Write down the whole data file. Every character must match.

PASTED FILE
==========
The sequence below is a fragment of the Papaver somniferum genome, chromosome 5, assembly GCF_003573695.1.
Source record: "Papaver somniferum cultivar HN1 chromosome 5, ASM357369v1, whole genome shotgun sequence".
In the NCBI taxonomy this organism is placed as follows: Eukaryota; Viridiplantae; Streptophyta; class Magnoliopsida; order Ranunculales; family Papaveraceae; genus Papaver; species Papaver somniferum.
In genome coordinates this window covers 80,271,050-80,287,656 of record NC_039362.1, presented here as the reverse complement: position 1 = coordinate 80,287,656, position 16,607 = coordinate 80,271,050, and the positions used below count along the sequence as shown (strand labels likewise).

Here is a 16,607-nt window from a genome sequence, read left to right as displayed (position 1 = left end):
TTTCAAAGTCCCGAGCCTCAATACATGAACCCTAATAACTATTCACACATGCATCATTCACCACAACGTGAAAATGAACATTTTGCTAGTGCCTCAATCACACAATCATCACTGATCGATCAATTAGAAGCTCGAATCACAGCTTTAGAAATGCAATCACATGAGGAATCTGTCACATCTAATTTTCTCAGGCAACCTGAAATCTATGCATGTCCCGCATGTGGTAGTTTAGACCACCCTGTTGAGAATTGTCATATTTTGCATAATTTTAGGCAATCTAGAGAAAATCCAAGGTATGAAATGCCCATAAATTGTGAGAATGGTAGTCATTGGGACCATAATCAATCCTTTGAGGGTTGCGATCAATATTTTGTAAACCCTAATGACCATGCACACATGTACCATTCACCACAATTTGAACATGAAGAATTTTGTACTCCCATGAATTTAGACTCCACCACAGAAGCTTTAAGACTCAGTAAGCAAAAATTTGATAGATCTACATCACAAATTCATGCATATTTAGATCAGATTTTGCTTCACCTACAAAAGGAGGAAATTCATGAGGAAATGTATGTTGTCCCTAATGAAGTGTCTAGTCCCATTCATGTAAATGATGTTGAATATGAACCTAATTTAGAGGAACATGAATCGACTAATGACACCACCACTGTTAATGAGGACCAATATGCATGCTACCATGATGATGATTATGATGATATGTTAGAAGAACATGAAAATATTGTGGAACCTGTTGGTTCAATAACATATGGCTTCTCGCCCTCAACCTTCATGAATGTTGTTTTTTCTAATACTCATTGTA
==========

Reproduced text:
The sequence below is a fragment of the Papaver somniferum genome, chromosome 5, assembly GCF_003573695.1.
Source record: "Papaver somniferum cultivar HN1 chromosome 5, ASM357369v1, whole genome shotgun sequence".
In the NCBI taxonomy this organism is placed as follows: Eukaryota; Viridiplantae; Streptophyta; class Magnoliopsida; order Ranunculales; family Papaveraceae; genus Papaver; species Papaver somniferum.
In genome coordinates this window covers 80,271,050-80,287,656 of record NC_039362.1, presented here as the reverse complement: position 1 = coordinate 80,287,656, position 16,607 = coordinate 80,271,050, and the positions used below count along the sequence as shown (strand labels likewise).

Here is a 16,607-nt window from a genome sequence, read left to right as displayed (position 1 = left end):
TTTCAAAGTCCCGAGCCTCAATACATGAACCCTAATAACTATTCACACATGCATCATTCACCACAACGTGAAAATGAACATTTTGCTAGTGCCTCAATCACACAATCATCACTGATCGATCAATTAGAAGCTCGAATCACAGCTTTAGAAATGCAATCACATGAGGAATCTGTCACATCTAATTTTCTCAGGCAACCTGAAATCTATGCATGTCCCGCATGTGGTAGTTTAGACCACCCTGTTGAGAATTGTCATATTTTGCATAATTTTAGGCAATCTAGAGAAAATCCAAGGTATGAAATGCCCATAAATTGTGAGAATGGTAGTCATTGGGACCATAATCAATCCTTTGAGGGTTGCGATCAATATTTTGTAAACCCTAATGACCATGCACACATGTACCATTCACCACAATTTGAACATGAAGAATTTTGTACTCCCATGAATTTAGACTCCACCACAGAAGCTTTAAGACTCAGTAAGCAAAAATTTGATAGATCTACATCACAAATTCATGCATATTTAGATCAGATTTTGCTTCACCTACAAAAGGAGGAAATTCATGAGGAAATGTATGTTGTCCCTAATGAAGTGTCTAGTCCCATTCATGTAAATGATGTTGAATATGAACCTAATTTAGAGGAACATGAATCGACTAATGACACCACCACTGTTAATGAGGACCAATATGCATGCTACCATGATGATGATTATGATGATATGTTAGAAGAACATGAAAATATTGTGGAACCTGTTGGTTCAATAACATATGGCTTCTCGCCCTCAACCTTCATGAATGTTGTTTTTTCTAATACTCATTGTA